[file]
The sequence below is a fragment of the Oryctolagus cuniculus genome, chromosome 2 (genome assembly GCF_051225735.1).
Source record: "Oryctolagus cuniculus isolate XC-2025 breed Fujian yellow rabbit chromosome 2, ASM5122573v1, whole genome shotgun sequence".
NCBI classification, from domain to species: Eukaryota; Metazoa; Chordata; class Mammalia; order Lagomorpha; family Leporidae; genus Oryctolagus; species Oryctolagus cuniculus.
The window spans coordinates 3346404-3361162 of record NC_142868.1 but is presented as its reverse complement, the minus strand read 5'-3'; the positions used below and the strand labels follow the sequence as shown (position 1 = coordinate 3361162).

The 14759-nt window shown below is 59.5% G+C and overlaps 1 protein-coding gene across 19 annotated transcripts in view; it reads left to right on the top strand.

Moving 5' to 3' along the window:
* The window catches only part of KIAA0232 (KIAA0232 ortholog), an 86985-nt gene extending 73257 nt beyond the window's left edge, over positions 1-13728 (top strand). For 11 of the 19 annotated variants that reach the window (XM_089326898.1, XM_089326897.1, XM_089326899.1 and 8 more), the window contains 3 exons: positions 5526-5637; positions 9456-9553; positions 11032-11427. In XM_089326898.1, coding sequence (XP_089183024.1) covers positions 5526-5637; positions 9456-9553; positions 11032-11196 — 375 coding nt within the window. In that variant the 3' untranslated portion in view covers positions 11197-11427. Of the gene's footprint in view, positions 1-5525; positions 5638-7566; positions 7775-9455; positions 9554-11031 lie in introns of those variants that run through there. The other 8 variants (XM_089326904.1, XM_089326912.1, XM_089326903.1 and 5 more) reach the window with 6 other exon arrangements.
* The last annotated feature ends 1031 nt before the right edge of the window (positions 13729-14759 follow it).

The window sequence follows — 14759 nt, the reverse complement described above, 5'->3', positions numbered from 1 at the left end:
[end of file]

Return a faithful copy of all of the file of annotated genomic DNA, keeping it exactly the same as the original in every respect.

The sequence below is a fragment of the Oryctolagus cuniculus genome, chromosome 2 (genome assembly GCF_051225735.1).
Source record: "Oryctolagus cuniculus isolate XC-2025 breed Fujian yellow rabbit chromosome 2, ASM5122573v1, whole genome shotgun sequence".
NCBI classification, from domain to species: Eukaryota; Metazoa; Chordata; class Mammalia; order Lagomorpha; family Leporidae; genus Oryctolagus; species Oryctolagus cuniculus.
The window spans coordinates 3346404-3361162 of record NC_142868.1 but is presented as its reverse complement, the minus strand read 5'-3'; the positions used below and the strand labels follow the sequence as shown (position 1 = coordinate 3361162).

The 14759-nt window shown below is 59.5% G+C and overlaps 1 protein-coding gene across 19 annotated transcripts in view; it reads left to right on the top strand.

Moving 5' to 3' along the window:
* The window catches only part of KIAA0232 (KIAA0232 ortholog), an 86985-nt gene extending 73257 nt beyond the window's left edge, over positions 1-13728 (top strand). For 11 of the 19 annotated variants that reach the window (XM_089326898.1, XM_089326897.1, XM_089326899.1 and 8 more), the window contains 3 exons: positions 5526-5637; positions 9456-9553; positions 11032-11427. In XM_089326898.1, coding sequence (XP_089183024.1) covers positions 5526-5637; positions 9456-9553; positions 11032-11196 — 375 coding nt within the window. In that variant the 3' untranslated portion in view covers positions 11197-11427. Of the gene's footprint in view, positions 1-5525; positions 5638-7566; positions 7775-9455; positions 9554-11031 lie in introns of those variants that run through there. The other 8 variants (XM_089326904.1, XM_089326912.1, XM_089326903.1 and 5 more) reach the window with 6 other exon arrangements.
* The last annotated feature ends 1031 nt before the right edge of the window (positions 13729-14759 follow it).

The window sequence follows — 14759 nt, the reverse complement described above, 5'->3', positions numbered from 1 at the left end: